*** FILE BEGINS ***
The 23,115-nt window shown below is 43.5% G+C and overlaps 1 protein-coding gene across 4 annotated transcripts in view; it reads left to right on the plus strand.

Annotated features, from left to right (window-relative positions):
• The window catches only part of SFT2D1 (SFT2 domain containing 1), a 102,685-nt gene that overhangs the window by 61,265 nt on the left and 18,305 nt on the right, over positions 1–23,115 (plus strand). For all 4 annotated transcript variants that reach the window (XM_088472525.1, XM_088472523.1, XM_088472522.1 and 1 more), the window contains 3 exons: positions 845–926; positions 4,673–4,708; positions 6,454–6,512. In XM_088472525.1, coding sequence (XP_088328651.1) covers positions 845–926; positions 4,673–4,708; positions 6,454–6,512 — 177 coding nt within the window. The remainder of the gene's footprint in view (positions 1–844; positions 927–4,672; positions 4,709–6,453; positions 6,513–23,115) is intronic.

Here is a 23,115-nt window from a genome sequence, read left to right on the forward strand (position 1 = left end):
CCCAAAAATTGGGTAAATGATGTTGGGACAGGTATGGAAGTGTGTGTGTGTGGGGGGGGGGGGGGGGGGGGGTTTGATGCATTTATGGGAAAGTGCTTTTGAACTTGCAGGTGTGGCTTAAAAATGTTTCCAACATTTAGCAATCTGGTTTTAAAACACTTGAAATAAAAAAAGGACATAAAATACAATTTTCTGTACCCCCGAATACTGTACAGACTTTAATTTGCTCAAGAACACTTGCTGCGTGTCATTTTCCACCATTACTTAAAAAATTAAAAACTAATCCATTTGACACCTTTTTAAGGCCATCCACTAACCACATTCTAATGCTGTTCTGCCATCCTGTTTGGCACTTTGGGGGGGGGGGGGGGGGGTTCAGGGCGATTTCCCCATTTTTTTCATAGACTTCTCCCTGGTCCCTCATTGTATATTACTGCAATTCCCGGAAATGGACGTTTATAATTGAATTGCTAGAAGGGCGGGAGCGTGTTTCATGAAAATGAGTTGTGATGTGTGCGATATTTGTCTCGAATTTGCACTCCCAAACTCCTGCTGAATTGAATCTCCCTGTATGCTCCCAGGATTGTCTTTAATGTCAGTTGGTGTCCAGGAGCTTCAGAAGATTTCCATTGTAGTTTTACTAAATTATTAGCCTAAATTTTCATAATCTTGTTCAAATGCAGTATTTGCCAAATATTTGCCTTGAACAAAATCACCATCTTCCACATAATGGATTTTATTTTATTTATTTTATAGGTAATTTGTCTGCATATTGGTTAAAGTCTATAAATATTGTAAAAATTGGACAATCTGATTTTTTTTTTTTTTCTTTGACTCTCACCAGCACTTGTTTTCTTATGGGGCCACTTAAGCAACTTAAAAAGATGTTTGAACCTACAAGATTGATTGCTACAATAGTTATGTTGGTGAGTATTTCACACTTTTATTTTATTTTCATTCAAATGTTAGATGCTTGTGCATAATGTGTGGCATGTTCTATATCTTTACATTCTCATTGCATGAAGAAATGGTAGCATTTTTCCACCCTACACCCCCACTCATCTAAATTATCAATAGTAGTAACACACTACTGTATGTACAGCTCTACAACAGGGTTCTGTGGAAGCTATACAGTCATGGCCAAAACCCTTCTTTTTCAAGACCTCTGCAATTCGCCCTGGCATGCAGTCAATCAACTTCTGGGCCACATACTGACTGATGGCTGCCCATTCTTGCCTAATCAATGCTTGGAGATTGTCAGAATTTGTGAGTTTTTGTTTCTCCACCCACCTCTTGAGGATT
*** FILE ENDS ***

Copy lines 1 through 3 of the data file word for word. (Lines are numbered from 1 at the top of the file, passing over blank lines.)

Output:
The 23,115-nt window shown below is 43.5% G+C and overlaps 1 protein-coding gene across 4 annotated transcripts in view; it reads left to right on the plus strand.

Annotated features, from left to right (window-relative positions):
• The window catches only part of SFT2D1 (SFT2 domain containing 1), a 102,685-nt gene that overhangs the window by 61,265 nt on the left and 18,305 nt on the right, over positions 1–23,115 (plus strand). For all 4 annotated transcript variants that reach the window (XM_088472525.1, XM_088472523.1, XM_088472522.1 and 1 more), the window contains 3 exons: positions 845–926; positions 4,673–4,708; positions 6,454–6,512. In XM_088472525.1, coding sequence (XP_088328651.1) covers positions 845–926; positions 4,673–4,708; positions 6,454–6,512 — 177 coding nt within the window. The remainder of the gene's footprint in view (positions 1–844; positions 927–4,672; positions 4,709–6,453; positions 6,513–23,115) is intronic.